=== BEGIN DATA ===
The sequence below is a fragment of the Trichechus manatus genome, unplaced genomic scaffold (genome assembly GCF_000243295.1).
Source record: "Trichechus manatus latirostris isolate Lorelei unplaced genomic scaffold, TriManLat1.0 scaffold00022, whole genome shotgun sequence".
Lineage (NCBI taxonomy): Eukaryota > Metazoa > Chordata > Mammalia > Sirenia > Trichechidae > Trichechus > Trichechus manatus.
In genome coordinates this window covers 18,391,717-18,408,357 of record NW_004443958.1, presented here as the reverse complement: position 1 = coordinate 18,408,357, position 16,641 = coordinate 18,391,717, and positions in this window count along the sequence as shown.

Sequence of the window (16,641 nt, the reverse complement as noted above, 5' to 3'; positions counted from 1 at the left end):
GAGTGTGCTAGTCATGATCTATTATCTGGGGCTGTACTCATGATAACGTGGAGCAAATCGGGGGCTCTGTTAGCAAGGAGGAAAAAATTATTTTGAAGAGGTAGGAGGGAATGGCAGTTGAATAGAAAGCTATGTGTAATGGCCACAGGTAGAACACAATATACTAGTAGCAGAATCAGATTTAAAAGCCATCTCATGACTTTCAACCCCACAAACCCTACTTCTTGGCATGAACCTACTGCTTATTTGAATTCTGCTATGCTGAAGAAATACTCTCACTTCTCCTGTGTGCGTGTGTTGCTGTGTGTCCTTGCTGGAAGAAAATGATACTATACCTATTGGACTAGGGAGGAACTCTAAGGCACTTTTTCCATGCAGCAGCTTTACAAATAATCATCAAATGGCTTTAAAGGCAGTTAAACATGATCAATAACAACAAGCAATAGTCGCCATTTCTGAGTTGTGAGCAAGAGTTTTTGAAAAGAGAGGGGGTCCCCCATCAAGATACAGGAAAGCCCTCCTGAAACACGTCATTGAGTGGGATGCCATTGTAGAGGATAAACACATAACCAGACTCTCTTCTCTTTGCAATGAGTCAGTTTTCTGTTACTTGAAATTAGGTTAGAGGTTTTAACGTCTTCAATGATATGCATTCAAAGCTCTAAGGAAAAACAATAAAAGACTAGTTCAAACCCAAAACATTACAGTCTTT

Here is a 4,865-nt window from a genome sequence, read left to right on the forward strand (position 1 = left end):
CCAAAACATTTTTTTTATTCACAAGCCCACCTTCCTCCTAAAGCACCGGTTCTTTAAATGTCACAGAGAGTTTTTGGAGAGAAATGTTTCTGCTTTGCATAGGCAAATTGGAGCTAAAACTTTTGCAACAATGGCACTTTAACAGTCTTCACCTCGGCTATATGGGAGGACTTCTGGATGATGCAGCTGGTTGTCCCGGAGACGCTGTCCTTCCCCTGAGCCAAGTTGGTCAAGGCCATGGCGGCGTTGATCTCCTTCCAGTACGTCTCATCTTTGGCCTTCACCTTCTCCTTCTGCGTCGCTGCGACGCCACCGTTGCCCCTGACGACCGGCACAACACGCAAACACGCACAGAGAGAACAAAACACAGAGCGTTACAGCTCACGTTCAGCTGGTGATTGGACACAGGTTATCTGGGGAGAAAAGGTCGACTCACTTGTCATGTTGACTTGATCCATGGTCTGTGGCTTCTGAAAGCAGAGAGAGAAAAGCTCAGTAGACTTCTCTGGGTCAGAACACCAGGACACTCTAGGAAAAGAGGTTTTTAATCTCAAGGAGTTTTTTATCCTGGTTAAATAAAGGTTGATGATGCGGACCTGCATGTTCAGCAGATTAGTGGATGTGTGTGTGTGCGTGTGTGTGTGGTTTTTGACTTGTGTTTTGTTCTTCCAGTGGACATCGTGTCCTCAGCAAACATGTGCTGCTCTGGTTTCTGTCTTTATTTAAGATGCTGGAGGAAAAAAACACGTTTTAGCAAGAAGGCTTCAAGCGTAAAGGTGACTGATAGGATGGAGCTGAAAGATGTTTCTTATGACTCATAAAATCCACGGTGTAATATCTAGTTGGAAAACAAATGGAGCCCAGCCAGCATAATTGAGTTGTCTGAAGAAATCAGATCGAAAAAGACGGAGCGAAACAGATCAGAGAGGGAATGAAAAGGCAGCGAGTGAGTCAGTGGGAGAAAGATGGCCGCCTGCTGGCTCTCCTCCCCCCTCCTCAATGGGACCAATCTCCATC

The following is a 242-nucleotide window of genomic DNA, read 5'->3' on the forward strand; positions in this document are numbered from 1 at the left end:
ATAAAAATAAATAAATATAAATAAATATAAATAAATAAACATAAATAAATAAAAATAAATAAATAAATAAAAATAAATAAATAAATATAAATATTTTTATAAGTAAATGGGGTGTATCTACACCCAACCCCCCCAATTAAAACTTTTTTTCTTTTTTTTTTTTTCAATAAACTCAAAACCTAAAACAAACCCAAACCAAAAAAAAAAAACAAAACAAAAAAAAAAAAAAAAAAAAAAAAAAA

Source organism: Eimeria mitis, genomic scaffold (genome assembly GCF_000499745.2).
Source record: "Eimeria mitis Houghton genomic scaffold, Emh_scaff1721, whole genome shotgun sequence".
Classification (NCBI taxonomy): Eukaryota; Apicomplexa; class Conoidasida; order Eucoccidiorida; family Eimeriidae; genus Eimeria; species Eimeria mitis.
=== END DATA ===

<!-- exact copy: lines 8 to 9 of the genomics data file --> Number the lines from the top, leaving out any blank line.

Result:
CCAAAACATTTTTTTTATTCACAAGCCCACCTTCCTCCTAAAGCACCGGTTCTTTAAATGTCACAGAGAGTTTTTGGAGAGAAATGTTTCTGCTTTGCATAGGCAAATTGGAGCTAAAACTTTTGCAACAATGGCACTTTAACAGTCTTCACCTCGGCTATATGGGAGGACTTCTGGATGATGCAGCTGGTTGTCCCGGAGACGCTGTCCTTCCCCTGAGCCAAGTTGGTCAAGGCCATGGCGGCGTTGATCTCCTTCCAGTACGTCTCATCTTTGGCCTTCACCTTCTCCTTCTGCGTCGCTGCGACGCCACCGTTGCCCCTGACGACCGGCACAACACGCAAACACGCACAGAGAGAACAAAACACAGAGCGTTACAGCTCACGTTCAGCTGGTGATTGGACACAGGTTATCTGGGGAGAAAAGGTCGACTCACTTGTCATGTTGACTTGATCCATGGTCTGTGGCTTCTGAAAGCAGAGAGAGAAAAGCTCAGTAGACTTCTCTGGGTCAGAACACCAGGACACTCTAGGAAAAGAGGTTTTTAATCTCAAGGAGTTTTTTATCCTGGTTAAATAAAGGTTGATGATGCGGACCTGCATGTTCAGCAGATTAGTGGATGTGTGTGTGTGCGTGTGTGTGTGGTTTTTGACTTGTGTTTTGTTCTTCCAGTGGACATCGTGTCCTCAGCAAACATGTGCTGCTCTGGTTTCTGTCTTTATTTAAGATGCTGGAGGAAAAAAACACGTTTTAGCAAGAAGGCTTCAAGCGTAAAGGTGACTGATAGGATGGAGCTGAAAGATGTTTCTTATGACTCATAAAATCCACGGTGTAATATCTAGTTGGAAAACAAATGGAGCCCAGCCAGCATAATTGAGTTGTCTGAAGAAATCAGATCGAAAAAGACGGAGCGAAACAGATCAGAGAGGGAATGAAAAGGCAGCGAGTGAGTCAGTGGGAGAAAGATGGCCGCCTGCTGGCTCTCCTCCCCCCTCCTCAATGGGACCAATCTCCATC

The following is a 242-nucleotide window of genomic DNA, read 5'->3' on the forward strand; positions in this document are numbered from 1 at the left end: